Culture: how different we are

When you think about your culture, you know what that means and you can describe to someone else those things that make you be, for example, a person from Latin America or from Europe. But what does the word “culture” really mean? According to Wikipedia, culture is “the set of customs, traditions, and values of a society or community, such as an ethnic group or nation” and also is “the set of knowledge acquired over time”. In other words, culture is a set of features that characterize people: food, music, weather, traditions, sport and hobbies, and also languages.

If you have ever had the possibility to live in another city or country, you can take a few minutes to think about those aspects that are common and different between your hometown and your new home.

In my case, I can easily recognize the similarities and differences between Argentina, the country where I was born and lived until I was 28, and Germany, where I moved in 2016. I will make a list with a few things that I realized in these years (and I’m sure I will discover even more!):

-People: people in Argentina are forward. We like to chat and be nice to everyone and we can stand close to others without a problem, we don’t need such a thing like “personal space”. We also like to make others feel like they are at home, comfortable, and give them what we have (and even what we don’t have). Maybe the best word to describe this is solidarity. We can invite you to our place just 5 minutes after we meet and ask you if you want to try mate, medialunas, or alfajores. Argentinian people are more social than german. No doubt.

-Food: we have a large tradition of local food with products from all over the country. Even if we share dishes like empanadas and alfajores with other countries like Chile and Uruguay, each one has particular flavors and ingredients. For us, food is not only to eat but to share a moment with the family, friends, or someone else. We also take time to prepare what we eat. For example, we need at least 2 or 3 hours to grill a piece of juicy meat. However, Germans grill their steaks in 10 minutes. No way! We cook longer than them and we use fewer sauces and less spicy seasonings than they do.

-Transport: In this case, I have to say that compared to Argentina, the public transport in Germany, particularly in Berlin where I live, is more efficient, punctual, and cleaner. Besides, maybe it is also cheaper. In Buenos Aires, for example, you have to pay each time you get on the bus, train, and/or subway; but in Berlin, you pay one ticket you can use for 2 hours, or buy a ticket valid for a day, week, month or year. And at specific times (like at the weekends and every day after 8 pm) you can travel with someone for free. So, if I make some calculations, I would say that in Berlin it is cheaper to travel by public transport than in Buenos Aires.

-Music: In my opinion, Latin music is much better than German music. I believe in Argentina we have more styles and genres than in Germany, such as rock, cumbia (villera, santafesina, romántica), reggaeton, samba, tango, pop, murga, cuarteto, zamba, chacarera, milonga, as well as trap. In addition, many groups and singers are very important in the region, as Soda Stereo, Andrés Calamaro, Gustavo Cerati, Charly García, Mercedes Sosa, and Carlos Gardel. It is important to take into account that the language is a vital factor in this case because I think it is easier to spread Spanish music all over the continent. In the case of German music, the music market is smaller and I know people there prefer music in English.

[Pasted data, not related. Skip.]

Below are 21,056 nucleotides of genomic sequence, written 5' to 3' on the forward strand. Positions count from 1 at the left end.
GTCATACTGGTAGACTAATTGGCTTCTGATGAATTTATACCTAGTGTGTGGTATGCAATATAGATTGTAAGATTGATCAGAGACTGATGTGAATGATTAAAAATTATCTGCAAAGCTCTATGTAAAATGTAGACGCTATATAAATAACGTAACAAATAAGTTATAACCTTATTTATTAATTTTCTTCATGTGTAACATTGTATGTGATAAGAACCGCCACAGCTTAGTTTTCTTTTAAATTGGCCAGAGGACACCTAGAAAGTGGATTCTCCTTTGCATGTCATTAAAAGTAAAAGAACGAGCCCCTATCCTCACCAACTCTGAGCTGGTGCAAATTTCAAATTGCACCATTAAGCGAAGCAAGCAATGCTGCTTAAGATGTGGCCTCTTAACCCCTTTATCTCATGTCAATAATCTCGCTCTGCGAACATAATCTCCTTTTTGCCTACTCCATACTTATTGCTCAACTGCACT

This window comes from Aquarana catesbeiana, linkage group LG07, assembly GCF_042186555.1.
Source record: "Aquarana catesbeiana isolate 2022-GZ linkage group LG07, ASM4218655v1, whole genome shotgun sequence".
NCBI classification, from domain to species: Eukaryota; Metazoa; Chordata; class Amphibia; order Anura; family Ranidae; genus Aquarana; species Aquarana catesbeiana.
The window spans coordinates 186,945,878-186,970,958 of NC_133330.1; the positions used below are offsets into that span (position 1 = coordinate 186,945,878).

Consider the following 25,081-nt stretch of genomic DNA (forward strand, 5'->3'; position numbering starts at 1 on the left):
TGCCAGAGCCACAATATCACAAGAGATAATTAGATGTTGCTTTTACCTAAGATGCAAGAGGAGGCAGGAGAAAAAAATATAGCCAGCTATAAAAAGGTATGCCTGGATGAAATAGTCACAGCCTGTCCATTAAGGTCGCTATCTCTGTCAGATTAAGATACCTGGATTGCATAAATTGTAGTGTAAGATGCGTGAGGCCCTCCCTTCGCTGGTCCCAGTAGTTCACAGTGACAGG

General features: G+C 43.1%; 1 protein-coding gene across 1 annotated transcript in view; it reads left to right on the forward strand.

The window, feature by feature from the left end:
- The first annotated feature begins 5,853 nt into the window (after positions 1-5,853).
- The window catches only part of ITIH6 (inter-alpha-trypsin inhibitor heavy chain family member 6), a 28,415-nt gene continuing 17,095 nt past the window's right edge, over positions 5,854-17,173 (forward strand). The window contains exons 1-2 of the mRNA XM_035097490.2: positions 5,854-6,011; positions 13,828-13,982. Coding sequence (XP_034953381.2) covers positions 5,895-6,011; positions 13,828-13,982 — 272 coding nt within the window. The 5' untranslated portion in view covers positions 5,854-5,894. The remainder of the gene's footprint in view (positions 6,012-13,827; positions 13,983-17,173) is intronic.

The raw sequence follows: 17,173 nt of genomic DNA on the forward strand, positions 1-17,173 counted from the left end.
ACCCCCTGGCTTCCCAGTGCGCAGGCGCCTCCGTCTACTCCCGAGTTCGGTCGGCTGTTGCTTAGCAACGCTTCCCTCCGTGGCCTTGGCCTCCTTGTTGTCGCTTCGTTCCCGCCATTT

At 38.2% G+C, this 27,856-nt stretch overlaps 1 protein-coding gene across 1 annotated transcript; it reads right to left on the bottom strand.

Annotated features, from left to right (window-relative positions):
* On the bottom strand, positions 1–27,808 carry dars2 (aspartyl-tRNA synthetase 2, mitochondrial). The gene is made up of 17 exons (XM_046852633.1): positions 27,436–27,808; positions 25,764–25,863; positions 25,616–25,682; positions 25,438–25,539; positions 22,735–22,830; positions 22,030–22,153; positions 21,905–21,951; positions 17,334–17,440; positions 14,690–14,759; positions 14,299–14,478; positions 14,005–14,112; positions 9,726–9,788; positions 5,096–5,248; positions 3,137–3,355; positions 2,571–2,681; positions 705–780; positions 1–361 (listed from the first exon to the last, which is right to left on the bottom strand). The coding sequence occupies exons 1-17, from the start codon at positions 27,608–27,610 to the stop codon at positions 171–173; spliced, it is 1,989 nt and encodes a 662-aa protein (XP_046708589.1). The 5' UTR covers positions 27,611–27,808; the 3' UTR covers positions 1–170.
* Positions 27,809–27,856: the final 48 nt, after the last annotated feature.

-Weather: I have never considered the climate as a part of a culture until I moved to Germany. Although I had read about the dark and long winter, I didn’t realize how significant the sun was in my life and how this “little detail” can impact your daily routine. Buenos Aires, for instance, is sunnier than Berlin. In summer or winter, the sun is there for you. So you don’t care about it. But in Berlin, when the sun shines, you have to go outside. It is (almost) a must. Like a plant, people also need -what I call- “photosynthesis” or incorrect terms produce vitamin D. Luckily for the winter and rainy days they invented “Kaffee und Kuchen”, this moment of the day when you sit down, relax and drink a cup of coffee with a delicious piece of cake.

On the other hand, this kind of weather, wet and cloudy, has an impact at home: when you are inside, you have to take off your shoes. I’m not sure, but I believe this habit is related to the weather. Your shoes are always wet, sometimes with snow or dry leaves and it is better to leave them in front of the door and keep the floor clean. That’s why it’s vital to have clean socks without holes!

-Language: I find Spanish language easier to speak, understand, and learn than german.
It is not just that it is my mother tongue. It is what all people say when they start to learn German. It is difficult and its grammar has more exceptions than rules. It’s challenging but not impossible!

Considering different angles of our own culture is a good exercise. A good exercise to think about what we consider as “natural” isn’t just natural but just the way we are. However, that is not valid for everyone. I believe that analyzing cultures can teach us how we are and how we do, but also how other people live and believe. Besides, after that, we can learn from each other and make our beliefs and ways of being and doing much better.

Now that you have read about my adventure living between two different but interesting cultures, what can you tell me about you and your experience? What can you tell and reflect on your culture and the aspects that make it special and unique?

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